US and European futures advanced as a surge in Chinese shares led most Asian equities higher Monday. The offshore yuan fell after policy makers acted to restrain its strength by making it easier to bet against.
Chinese stocks gained as investors mulled an expected visit by President Xi Jinping to Shenzhen this week amid optimism he could unveil plans to further open parts of the economy to foreign investment. Shares in Hong Kong also climbed, with a more modest rise seen in South Korea and Australia. MSCI Inc.’s gauge of Asia Pacific stocks hit its highest since June 2018.
Meanwhile, the yuan fell as much as 0.7% against the dollar, which ticked higher against major peers. Japanese equities bucked the trend and retreated. Crude oil declined. Treasuries won’t trade Monday due to a US holiday.
China’s central bank is taking steps to restrain the yuan’s rally while stopping short of encouraging declines, a sign that officials are willing to tolerate some currency strength. Financial institutions will no longer need to set aside cash when buying foreign exchange for clients through currency forwards.
“We still see scope for further yuan appreciation, especially with China’s strong growth momentum, wide yield differential and strong inflows in part due to index inclusion,” said Khoon Goh, head of Asia research at Australia & New Zealand Banking Group Ltd. in Singapore. “But the authorities want to encourage more two-way flows, and removing the reserve requirement will help.”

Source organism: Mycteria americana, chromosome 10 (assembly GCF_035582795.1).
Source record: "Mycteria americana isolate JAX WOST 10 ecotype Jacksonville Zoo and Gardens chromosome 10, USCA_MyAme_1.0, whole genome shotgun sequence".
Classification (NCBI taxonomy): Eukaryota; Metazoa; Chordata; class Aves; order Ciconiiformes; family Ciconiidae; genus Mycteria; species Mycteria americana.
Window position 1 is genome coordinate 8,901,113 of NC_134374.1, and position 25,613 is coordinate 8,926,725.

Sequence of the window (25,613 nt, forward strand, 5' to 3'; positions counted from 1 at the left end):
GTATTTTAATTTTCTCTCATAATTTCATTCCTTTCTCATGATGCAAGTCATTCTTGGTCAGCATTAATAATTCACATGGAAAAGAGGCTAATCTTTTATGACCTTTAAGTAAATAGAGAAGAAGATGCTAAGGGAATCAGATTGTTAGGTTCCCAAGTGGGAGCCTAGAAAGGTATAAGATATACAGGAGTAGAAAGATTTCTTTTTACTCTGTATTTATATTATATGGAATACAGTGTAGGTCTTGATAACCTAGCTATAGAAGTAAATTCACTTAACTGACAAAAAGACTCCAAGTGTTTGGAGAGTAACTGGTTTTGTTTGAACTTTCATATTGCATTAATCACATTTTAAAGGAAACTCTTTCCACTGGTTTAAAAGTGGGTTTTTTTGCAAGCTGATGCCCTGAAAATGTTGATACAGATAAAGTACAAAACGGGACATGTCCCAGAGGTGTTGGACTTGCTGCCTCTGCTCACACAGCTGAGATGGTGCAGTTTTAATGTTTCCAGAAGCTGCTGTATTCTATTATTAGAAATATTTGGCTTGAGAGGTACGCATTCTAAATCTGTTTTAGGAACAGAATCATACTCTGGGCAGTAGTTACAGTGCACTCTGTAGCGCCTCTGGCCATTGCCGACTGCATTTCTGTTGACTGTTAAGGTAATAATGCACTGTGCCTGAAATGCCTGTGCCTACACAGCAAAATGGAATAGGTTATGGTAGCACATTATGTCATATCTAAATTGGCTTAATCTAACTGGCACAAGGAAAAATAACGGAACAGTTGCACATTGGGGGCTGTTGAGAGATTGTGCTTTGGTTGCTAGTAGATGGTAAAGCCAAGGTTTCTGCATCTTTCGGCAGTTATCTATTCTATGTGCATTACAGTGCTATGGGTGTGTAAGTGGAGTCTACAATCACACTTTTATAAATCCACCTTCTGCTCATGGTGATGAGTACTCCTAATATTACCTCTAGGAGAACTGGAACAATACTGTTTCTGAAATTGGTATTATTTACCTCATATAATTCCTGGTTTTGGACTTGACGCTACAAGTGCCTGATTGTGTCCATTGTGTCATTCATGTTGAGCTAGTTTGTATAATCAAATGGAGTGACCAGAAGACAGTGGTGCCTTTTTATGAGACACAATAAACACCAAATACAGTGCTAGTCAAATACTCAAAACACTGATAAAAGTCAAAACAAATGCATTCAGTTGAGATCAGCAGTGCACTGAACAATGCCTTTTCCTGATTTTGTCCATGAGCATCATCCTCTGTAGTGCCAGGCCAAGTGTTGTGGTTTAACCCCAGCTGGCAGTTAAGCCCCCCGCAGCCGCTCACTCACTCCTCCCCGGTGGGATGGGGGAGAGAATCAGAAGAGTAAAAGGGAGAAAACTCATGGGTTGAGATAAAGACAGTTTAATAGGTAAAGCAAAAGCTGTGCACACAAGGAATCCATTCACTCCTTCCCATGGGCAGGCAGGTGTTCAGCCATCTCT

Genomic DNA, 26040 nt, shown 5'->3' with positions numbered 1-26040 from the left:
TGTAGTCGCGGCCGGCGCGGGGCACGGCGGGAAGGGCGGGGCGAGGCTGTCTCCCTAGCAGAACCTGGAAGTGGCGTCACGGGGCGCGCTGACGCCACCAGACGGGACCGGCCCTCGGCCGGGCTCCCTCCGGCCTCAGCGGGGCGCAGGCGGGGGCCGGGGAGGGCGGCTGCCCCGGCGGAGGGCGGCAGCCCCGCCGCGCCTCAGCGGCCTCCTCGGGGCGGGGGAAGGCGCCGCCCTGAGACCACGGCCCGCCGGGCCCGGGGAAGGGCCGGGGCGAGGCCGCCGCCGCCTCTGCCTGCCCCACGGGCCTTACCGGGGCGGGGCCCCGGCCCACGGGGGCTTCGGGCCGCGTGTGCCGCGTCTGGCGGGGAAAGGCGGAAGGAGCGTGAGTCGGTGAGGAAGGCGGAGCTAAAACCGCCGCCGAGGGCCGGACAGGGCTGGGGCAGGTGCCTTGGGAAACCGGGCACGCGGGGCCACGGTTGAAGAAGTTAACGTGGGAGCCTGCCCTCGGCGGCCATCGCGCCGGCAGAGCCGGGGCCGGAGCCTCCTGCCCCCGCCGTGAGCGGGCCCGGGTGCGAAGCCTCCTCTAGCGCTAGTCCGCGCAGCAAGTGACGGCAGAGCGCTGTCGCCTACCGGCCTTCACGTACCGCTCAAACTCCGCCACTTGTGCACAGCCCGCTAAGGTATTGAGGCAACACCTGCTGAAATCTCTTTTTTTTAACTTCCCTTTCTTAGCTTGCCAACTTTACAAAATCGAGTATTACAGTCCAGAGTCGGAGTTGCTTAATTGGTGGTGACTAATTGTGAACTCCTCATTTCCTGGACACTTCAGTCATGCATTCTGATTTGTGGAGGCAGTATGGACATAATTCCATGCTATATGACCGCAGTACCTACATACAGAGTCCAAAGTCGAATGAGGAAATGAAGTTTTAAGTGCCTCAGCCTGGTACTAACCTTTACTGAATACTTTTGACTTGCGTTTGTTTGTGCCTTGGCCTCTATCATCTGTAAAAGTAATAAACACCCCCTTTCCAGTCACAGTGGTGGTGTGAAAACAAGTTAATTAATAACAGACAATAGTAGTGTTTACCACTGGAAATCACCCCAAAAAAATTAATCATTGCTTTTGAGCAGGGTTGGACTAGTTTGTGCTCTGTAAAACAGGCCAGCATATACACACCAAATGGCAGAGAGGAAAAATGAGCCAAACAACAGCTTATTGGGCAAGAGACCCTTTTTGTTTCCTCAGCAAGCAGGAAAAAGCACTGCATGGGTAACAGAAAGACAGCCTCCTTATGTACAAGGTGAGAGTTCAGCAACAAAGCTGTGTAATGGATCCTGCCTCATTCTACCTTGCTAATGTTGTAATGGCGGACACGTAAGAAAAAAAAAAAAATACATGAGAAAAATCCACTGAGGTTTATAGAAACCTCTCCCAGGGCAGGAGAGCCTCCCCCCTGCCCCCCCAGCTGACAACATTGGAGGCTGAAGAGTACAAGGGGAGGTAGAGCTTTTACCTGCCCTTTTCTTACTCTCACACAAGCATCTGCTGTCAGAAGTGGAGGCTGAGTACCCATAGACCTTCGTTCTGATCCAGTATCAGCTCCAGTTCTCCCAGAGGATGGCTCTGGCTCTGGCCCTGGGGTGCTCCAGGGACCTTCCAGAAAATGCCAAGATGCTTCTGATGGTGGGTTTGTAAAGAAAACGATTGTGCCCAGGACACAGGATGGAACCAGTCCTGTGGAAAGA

Elsewhere, the US stimulus saga rolls on, with President Donald Trump and House Speaker Nancy Pelosi blaming each other for a lack of progress on a deal. Trump trails Joe Biden by 12 points in a national poll of likely voters a little more than three weeks before Election Day, according to a Washington Post/ABC News poll released on Sunday.
“Markets that once feared a Democratic sweep now appear to be hoping that the Democrats do take control of the Senate, with the polling leads for Biden boosting optimism for greater stimulus,” said Ben Emons, managing director for global macro strategy at Medley Global Advisors.
Trump was cleared by his doctor and is no longer considered a coronavirus transmission risk to others, meeting the criteria to end self-isolation, his physician Sean Conley said. The virus continued its unrelenting spread in Europe, with France posting another daily infection record and Germany reporting the most Covid-related deaths since May.
Here are some key events coming up:
- Monday is the Columbus Day holiday in the US.
- UK Prime Minister Boris Johnson set a deadline of Thursday to thrash out the outline of an EU trade deal.
- Earnings from JPMorgan Chase & Co., Citigroup Inc., Goldman Sachs Group Inc. and Johnson & Johnson are due this week.
- IMF/World Bank meetings continue.
These are the main moves in markets:
- S&P 500 futures rose 0.4% as of 7 a.m. in London. The gauge rose 0.9% on Friday.
- Japan’s Topix fell 0.2%.
- Hong Kong’s Hang Seng Index gained 2.2%.
- Shanghai Composite Index advanced 2.4%.
- South Korea’s Kospi index added 0.4%.
- Australia’s S&P/ASX 200 Index rose 0.5%.
- Euro Stoxx 50 futures gained 0.6%.
- The offshore yuan fell 0.4% to 6.7150 per dollar.
- The Bloomberg Dollar Spot Index was flat.
- The yen was steady at 105.48 per dollar, up 0.1%.
- The euro bought $1.1822.
- The Aussie fell 0.1% to 72.32 US cents.
- The yield on 10-year Treasuries ended last week at 0.77%.
- Australia’s 10-year yield remained at 0.85% on Monday.
- West Texas Intermediate crude fell 0.9% to $40.25 a barrel.
- Gold was at $1,930.65 an ounce.